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It’s the process, not the product: Baltimore City students present prototypes at symposium, innovation showcase

Leaders of the Baltimore City Engineering Alliance write about the work of high school seniors in Baltimore City Public Schools to design and develop new solutions.

Team Earthbot presents at the 2019 Baltimore City Public Schools Engineering Design and Development Symposium. (Photo by Nick Yates)
This guest post was co-authored by Baltimore City Engineering Alliance President Dennis Ndati Secretary John Bachman, and Treasurer Nick Yates. They teach Project Lead the Way engineering courses at three different Baltimore City Public Schools.

On April 30, over 100 high school seniors participated in the 2019 Baltimore City Public Schools Engineering Design and Development Symposium. This year’s event was held at the Glass Pavilion in Levering Hall on the Johns Hopkins University campus.

Students gave a 10-minute oral presentation to engineers, college professors, and industry partners, and also displayed a poster board along with their prototypes. While this seems like ABC’s Shark Tank, the focus was more on how they got there than on the final product itself.

Students explained how they navigated through the engineering design process, beginning by identifying and justifying the problem, then performing research, identifying constraints, making a plan, choosing the best of several options. They also discussed making sketches, technical drawings and 3D models, constructing one or more iterations of a prototype and testing it.

What issues or concerns do today’s 17-year-olds have? Many great ideas were on display, such as an app to make singing in tune more accessible, a robot designed to assist with search and rescue missions, a locker that can be opened with a student’s fingerprint, a furniture lift to help when flooding occurs, a modular algae collector, and a system of removable padded straps for backpacks.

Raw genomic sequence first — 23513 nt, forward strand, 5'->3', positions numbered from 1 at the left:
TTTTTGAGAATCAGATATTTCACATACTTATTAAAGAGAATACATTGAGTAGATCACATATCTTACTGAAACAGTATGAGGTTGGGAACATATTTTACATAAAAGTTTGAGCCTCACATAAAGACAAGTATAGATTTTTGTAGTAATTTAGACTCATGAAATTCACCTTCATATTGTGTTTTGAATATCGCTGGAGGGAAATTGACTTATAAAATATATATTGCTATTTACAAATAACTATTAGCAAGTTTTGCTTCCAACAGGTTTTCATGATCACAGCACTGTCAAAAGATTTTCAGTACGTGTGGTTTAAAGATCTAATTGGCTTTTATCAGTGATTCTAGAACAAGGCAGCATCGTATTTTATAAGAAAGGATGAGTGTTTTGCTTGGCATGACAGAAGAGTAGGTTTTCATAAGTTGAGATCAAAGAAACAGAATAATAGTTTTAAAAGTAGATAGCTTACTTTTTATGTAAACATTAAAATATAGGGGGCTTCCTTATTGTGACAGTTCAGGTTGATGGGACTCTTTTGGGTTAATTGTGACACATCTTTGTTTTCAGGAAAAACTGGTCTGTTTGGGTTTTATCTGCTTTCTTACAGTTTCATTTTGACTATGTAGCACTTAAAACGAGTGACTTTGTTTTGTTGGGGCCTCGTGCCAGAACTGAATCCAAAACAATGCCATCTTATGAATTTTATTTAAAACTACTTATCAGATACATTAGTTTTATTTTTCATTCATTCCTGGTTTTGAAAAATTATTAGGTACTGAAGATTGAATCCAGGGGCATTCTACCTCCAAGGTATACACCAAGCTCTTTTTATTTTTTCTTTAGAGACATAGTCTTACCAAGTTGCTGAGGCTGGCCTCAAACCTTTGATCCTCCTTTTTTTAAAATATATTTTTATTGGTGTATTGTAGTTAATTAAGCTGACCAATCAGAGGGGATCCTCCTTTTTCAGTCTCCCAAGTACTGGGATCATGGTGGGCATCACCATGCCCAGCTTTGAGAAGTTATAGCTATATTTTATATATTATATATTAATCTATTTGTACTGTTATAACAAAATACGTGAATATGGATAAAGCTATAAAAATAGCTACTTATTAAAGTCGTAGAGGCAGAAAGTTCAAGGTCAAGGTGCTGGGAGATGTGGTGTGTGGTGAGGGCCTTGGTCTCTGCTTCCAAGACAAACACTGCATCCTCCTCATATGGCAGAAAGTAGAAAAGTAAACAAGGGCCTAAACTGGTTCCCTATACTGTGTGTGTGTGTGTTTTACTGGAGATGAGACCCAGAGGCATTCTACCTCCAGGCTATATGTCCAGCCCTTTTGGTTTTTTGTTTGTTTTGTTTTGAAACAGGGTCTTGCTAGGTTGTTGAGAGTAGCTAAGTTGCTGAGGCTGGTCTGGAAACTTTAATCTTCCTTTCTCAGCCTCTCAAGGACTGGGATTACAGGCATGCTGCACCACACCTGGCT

The teams with the best ideas – and work demonstrating outstanding application of the engineering design process – were invited to an evening reception at Morgan State University the following week, our Innovation Showcase.

These students are enrolled in a national curriculum called Project Lead the Way, which is a five-course engineering pathway for high schools, with programs in biomedical and computer sciences (and additional programs for elementary and middle Schools). Four of the five courses expose the students to the essentials of 3D design, a survey of engineering disciplines, documenting their research, and digital electronics, and the fifth course varies from school to school specialty such as Computer Integrated Manufacturing or Civil Engineering and Architecture.

The two events (Symposium and Showcase) were organized by the Baltimore City Engineering Alliance, a 501(c)3 nonprofit organization created by BCPSS teachers to help fund and supplement their programs. This help includes organizing events, providing classroom supplies and equipment, and funding field trips for students to experience work-based learning.

The events were made possible thanks to the support of JHU Whiting School of Engineering, Morgan State University, Northrop Grumman Corporation, MECU and the Baltimore Office for Promotion and the Arts, WRA, and Society of Women Engineers.

We hope to see you there next year!


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